Shooting right!

I’ve been reading more and more about the advantages of shooting right… well.. that is on the histogram anyway!  Shooting over exposed has an advantage and I’ve put it to the test to see what all the hype is about.  Here are my results.

According to the literature the white data have a lot more detail than the black data end of the histogram so a lot more photographers are starting to shoot slightly over exposed to gain more information in their images, but not so high that they burn the highlights out.  The trick is to keep an eye on the histogram whilst photographing and shoot as far right as possible without the histogram highlights going off the chart.  You can then bring the exposure down in post processing, bringing the details back with it.  The result is you will have a much cleaner image and far more detail than shooting correctly exposed.

I found a Herring Gull sitting on a post in front of me so decided to try this shoot right technique.

The first image I overexposed giving me the ‘shoot right’ exposure.  Details of this exposure were 1/1600sec at f/6.3 with +1 exposure compensation at ISO800. 

I checked the histogram (below) to see if the whites were blown and they were just under so I kept this image.Here is the image (Image A).  Looking at the LCD screen on the back of the camera I would have deleted this as I would have expected the whites to be blown out but the histogram was showing otherwise. 

Here is a 100% crop and the histogram of the image shown above.  This will be important later.
The second image (image B) I correctly exposed as I would normally.  Details of this exposure were 1/3200sec at f/6.3 with no exposure compensation at ISO800.  As you would expect, this fell within the histogram nicely so the image was used.

and the 100% crop….

The above  images (A and B) are straight out of the camera and have not been processed at all apart from converting them from RAW to JPG using Lightroom 3. 
If I then edit the over exposed image (image A) to bring the exposure by -1, down to the correct exposure, this is the image (image C) 
 

with the histogram now being…

…which is almost identical to Image B’s correctly exposed histogram.

I used Lightroom 3 for the post processing.  The exposure is exactly the same now as the correctly exposed image (B).  The only difference is because I have now darkened the image, the noise in the image has reduced aswell which is a huge advantage. See image below.
 

Here are the two 100% crops merged together.  The image on the left is the original over exposed image (image C) that has been darkened and the image on the right is the original correctly exposed image (image B).  The reduction in noise is incredible.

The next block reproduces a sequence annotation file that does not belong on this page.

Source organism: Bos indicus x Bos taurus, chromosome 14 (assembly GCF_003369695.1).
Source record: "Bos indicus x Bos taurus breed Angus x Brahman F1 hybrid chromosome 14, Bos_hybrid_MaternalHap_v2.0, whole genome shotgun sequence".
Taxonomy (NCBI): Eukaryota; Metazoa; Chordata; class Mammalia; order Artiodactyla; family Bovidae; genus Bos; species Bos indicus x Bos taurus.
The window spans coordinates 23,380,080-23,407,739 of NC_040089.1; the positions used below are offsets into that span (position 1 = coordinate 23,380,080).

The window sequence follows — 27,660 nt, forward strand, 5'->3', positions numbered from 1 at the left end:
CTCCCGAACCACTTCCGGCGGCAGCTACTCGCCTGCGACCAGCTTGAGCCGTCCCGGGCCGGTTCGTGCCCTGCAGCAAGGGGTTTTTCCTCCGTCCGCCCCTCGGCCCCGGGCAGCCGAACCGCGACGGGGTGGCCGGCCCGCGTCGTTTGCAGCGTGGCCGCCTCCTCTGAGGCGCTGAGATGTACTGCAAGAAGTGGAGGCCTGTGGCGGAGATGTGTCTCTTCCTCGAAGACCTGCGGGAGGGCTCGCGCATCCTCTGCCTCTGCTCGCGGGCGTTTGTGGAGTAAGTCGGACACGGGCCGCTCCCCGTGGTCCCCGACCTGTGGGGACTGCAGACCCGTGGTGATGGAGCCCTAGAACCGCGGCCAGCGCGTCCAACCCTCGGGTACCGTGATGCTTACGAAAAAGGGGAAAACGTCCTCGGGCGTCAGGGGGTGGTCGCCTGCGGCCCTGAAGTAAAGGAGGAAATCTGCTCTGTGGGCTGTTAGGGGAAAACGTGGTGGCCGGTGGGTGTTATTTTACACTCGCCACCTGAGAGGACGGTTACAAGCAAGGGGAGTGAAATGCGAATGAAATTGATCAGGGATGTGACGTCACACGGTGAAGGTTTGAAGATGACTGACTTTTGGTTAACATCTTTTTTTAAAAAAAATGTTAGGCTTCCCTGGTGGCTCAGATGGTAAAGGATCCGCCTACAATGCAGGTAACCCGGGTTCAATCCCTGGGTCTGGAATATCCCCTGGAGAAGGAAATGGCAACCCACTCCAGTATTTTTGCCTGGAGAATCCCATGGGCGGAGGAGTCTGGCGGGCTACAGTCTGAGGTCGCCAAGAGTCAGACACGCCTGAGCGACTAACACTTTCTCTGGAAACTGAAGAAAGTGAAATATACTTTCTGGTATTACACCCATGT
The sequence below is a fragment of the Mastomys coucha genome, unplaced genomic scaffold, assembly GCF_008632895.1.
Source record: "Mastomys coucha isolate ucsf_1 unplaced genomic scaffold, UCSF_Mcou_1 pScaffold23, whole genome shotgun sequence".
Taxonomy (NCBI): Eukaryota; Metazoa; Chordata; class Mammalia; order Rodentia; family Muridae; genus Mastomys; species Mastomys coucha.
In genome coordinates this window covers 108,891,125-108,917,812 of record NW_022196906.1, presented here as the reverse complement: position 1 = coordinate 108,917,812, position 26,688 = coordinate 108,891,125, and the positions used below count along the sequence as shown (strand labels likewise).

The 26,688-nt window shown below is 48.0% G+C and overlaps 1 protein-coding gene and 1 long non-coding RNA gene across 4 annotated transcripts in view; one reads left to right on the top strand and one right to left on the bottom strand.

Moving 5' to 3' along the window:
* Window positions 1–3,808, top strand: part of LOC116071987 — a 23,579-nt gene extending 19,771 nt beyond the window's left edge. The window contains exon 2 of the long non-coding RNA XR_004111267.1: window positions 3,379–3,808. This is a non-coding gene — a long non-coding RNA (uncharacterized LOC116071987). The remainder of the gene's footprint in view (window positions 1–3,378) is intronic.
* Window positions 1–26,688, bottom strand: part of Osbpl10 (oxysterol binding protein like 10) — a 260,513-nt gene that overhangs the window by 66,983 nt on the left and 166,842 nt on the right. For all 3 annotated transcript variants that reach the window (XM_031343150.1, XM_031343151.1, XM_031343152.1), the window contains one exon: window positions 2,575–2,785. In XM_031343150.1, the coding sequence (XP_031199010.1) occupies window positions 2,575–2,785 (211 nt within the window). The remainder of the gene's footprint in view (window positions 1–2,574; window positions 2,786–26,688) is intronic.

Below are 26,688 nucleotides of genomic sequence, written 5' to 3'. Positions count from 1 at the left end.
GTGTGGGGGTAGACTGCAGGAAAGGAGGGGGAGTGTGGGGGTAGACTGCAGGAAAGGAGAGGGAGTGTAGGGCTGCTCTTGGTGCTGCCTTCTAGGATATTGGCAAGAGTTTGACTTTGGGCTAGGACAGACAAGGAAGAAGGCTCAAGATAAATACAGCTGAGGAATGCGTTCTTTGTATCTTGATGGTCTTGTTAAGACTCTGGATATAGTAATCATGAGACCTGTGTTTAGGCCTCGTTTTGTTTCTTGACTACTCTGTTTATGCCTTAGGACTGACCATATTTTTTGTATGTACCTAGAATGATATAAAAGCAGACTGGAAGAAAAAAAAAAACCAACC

Overall, this is a big advantage to getting cleaner images.  The only disadvantage to this technique is because you are overexposing the image slightly you get a slower shutter speed.  For static or slow moving subjects such as this gull it is fine, but if you are photographing faster subjects and need the higher shutter speed then stick to your usual method.  
When I used this technique I thought and read that because the image has more detail you will find the file sizes bigger aswell.  This wasnt the case with this image and I dont know why (they were all converted to JPG in the same way).
File sizes in JPG were:
Image A was 7.88mb
Image B was 8.84mb
Image C was 6.67mb

I hope you have found this useful.  When this technique is used properly, the images will contain so much more data and give you cleaner crisper images aswell and can be transferred right across any genre of photography. I’ll be paying closer attention to my histogram in the future.

If you already use this method or would like to add anything to this technique then please get in touch. It would be great to hear from you.

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4 thoughts on “Shooting right!

  1. Ian,
    Thank you so much for this example. I had not heard of this technique, although was vaguely aware that the white side of the histogram held more information.
    You have documented the process brilliantly here, I shall be setting myself some test shots to play with the technique.
    It is great to see photographers helping each other out with such clearly defined examples.. well done indeed!

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